Politics is good thing and it must be practiced however I believe to improve our economy and to improve life of African we need more people who produce that is why I have decided to produce first before I can go into active politics. This should be an anthem for my fellow youth for we need to feed our people before we lead them we can not concentrate on leading and yet the very subject is dying.

  • Comment number 20.

    Politics is good thing and it must be practiced however I believe to improve our economy and to improve life of African we need more people who produce that is why I have decided to produce first before I can go into active politics.

  • Comment number 21.

    The present government, here in Ethiopia, believes that the planned succession of leadership is very vital to sustain our country's development and growth. Standing from this belief the governemt has been working to bring competent and committed leaders to higher level of leadership.
    In the bid to attain this aim the incumbent party has planned to replace all the frontline senior party and government leaders with new and young leaders in the coming five years time. To get competent higher level leaders a lot of new graduate young men and women are purposefully helped to seize the lower level leadership and gain experience for their successful journey to the next level or higher level of leadership.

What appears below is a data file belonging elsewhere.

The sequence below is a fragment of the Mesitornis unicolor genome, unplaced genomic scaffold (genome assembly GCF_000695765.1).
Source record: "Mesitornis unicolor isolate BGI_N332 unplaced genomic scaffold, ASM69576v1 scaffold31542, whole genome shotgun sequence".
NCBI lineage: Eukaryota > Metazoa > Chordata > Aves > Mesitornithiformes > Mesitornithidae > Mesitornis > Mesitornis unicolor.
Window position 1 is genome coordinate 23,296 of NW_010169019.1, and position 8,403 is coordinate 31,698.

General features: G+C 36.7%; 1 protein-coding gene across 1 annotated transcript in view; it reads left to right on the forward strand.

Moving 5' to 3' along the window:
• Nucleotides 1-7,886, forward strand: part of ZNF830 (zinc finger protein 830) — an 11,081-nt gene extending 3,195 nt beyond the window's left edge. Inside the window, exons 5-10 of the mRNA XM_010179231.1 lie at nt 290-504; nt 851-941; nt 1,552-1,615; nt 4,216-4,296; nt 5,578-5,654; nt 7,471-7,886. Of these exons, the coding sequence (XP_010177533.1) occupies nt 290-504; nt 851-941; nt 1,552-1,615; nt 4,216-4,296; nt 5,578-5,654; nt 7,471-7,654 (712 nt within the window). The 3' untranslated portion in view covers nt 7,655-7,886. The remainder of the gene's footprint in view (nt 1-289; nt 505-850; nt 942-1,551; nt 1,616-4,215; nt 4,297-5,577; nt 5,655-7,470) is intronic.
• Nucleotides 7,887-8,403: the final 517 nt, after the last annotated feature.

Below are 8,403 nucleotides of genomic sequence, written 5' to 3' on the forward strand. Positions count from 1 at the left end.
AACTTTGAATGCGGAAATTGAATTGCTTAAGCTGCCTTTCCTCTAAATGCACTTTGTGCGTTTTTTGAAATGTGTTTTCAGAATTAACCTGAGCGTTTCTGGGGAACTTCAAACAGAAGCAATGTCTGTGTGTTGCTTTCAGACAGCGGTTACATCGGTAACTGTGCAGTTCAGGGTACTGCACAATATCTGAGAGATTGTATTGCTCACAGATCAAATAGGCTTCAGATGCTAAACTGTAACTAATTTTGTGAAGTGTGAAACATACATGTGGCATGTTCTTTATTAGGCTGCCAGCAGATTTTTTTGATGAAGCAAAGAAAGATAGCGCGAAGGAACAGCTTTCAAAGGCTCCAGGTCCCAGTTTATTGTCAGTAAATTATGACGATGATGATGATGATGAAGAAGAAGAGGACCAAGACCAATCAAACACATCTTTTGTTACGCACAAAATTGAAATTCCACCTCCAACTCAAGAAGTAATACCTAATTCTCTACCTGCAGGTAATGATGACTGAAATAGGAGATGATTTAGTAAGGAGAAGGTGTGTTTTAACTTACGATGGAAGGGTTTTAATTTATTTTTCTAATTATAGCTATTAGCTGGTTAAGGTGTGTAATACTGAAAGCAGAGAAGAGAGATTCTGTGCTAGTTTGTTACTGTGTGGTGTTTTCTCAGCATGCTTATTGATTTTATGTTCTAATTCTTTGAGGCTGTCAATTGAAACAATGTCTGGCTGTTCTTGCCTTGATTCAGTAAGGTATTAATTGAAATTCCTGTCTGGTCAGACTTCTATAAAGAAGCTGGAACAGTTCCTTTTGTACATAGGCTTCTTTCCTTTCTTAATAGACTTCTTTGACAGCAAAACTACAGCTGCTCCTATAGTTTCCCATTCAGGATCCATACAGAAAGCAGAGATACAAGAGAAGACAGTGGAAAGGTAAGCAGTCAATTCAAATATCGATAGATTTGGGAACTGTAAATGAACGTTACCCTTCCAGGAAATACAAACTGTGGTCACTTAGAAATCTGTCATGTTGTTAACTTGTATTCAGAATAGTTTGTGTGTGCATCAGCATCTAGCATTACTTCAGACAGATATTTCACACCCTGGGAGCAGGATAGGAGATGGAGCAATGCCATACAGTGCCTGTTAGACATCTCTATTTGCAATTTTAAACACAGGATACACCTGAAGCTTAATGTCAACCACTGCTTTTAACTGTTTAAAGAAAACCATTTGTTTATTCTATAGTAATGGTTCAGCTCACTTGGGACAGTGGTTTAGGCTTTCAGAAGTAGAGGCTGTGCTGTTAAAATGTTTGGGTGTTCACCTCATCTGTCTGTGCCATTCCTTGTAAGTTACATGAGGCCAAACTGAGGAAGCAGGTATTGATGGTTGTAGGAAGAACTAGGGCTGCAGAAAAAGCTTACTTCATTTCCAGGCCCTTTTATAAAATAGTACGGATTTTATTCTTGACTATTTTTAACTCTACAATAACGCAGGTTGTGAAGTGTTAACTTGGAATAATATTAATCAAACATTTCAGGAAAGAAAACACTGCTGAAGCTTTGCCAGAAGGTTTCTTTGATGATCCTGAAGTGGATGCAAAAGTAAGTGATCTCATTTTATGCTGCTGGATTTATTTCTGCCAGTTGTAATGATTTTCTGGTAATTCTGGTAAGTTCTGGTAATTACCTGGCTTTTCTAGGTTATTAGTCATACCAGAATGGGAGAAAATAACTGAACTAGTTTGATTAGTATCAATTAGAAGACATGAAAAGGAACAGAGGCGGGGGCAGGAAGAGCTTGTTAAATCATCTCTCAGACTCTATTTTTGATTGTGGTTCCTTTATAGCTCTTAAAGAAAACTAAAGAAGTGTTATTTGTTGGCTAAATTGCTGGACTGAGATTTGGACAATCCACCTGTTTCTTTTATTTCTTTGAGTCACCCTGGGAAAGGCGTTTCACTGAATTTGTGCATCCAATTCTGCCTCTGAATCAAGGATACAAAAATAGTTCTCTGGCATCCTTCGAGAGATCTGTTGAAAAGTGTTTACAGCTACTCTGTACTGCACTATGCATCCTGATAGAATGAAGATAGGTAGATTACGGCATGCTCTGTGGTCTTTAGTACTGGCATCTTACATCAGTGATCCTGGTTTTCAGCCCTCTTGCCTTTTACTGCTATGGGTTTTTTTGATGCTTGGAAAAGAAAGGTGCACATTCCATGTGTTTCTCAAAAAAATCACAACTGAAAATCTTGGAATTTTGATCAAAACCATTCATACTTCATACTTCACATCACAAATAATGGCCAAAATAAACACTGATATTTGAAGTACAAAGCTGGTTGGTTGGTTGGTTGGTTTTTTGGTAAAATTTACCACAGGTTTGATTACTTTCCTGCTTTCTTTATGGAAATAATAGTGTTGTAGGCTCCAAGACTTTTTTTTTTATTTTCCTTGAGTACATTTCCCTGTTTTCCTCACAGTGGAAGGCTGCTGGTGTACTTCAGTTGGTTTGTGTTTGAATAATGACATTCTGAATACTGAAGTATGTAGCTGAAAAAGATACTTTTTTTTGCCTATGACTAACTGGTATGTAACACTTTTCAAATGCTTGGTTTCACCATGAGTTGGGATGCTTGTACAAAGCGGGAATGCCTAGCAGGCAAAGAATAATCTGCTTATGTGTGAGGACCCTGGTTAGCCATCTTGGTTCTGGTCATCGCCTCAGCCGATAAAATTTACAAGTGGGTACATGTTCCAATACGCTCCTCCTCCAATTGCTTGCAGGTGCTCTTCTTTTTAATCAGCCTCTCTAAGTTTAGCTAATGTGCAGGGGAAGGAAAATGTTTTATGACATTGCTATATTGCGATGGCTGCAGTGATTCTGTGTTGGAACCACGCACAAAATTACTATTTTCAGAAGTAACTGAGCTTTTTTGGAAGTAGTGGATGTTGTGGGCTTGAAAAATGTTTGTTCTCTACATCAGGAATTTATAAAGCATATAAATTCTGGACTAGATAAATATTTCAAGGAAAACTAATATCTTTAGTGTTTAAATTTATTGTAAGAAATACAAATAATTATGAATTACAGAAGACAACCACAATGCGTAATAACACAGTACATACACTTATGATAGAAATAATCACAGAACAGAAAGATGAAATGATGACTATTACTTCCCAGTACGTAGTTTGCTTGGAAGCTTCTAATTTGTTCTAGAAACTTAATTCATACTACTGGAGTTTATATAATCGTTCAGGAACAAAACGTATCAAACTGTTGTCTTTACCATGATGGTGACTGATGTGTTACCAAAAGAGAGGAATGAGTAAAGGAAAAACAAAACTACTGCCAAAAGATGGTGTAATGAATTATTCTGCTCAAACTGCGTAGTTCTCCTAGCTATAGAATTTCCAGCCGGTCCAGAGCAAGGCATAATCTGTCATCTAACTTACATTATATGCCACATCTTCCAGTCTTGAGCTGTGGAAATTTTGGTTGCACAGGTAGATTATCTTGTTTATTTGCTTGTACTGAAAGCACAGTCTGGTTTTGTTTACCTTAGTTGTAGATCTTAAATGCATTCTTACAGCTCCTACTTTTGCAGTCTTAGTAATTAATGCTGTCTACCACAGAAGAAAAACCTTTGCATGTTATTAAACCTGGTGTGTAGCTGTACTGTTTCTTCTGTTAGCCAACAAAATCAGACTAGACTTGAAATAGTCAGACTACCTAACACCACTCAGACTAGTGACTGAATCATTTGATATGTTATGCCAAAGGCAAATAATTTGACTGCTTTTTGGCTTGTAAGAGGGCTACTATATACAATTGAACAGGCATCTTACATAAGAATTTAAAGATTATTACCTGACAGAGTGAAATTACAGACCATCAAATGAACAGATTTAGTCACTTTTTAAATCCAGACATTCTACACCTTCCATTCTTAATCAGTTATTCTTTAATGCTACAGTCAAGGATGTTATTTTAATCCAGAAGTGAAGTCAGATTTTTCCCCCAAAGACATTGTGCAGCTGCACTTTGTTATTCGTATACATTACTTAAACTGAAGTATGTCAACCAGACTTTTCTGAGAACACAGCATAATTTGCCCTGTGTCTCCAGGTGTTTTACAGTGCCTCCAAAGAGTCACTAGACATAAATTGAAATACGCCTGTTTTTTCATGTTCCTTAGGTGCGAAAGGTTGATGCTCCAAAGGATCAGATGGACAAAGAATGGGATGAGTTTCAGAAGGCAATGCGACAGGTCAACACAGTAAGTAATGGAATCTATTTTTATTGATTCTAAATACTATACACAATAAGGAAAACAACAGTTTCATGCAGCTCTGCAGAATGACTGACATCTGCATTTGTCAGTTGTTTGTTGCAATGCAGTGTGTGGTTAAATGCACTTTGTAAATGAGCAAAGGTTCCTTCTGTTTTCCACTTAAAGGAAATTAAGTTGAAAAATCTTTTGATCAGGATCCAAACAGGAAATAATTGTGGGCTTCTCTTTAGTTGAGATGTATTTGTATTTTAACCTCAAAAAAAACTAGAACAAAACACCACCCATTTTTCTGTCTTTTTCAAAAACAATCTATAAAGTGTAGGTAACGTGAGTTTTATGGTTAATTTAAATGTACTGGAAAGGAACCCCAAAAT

The young section of the population is being activiely participating in planned manner in all aspects of economic, social and political spheres of the country so that the youth could effectively take over the leadership from the senior leaders with in the coming years.

    In general, I think my country is performing remarkable job in this regard, though I don't mean that we have done all our homeworks. We have a lot to do in the future, but I believe a strong foundation has been already laid.

  • Comment number 22.

    I completely believe that the youth would be the biggest asset for Africa, and not only for Nigeria. Already, I am one youth leadership export from Nigeria. I am working with young university students in Liberia, to build their confidence in the skills they possess, and understand what competencies are required of leaders today. And it's quite challenging in a country where poverty is at record high, corruption is still a bane, and shady politics has eaten deep in to the fabric of society. However, no matter how bleak the present looks, we must continue to look to the future. Where would today's youth be in 5-10 years? We would be inheriting leadership in all spheres of life. If we don't build traits, characters and soft skills required to thrive with a global mindset as a leader, then we would be doing even greater injustice to the cause of the MDGs. Moreso, we must imbibe service learning, which involves work abroad internships, especially in and around development studies. It gives us a better understanding of our continent, and gives us the experience of a lifetime, which would be useful when we assume leadership tomorrow. Africa is destined for greatness, and only it's youth would take it there.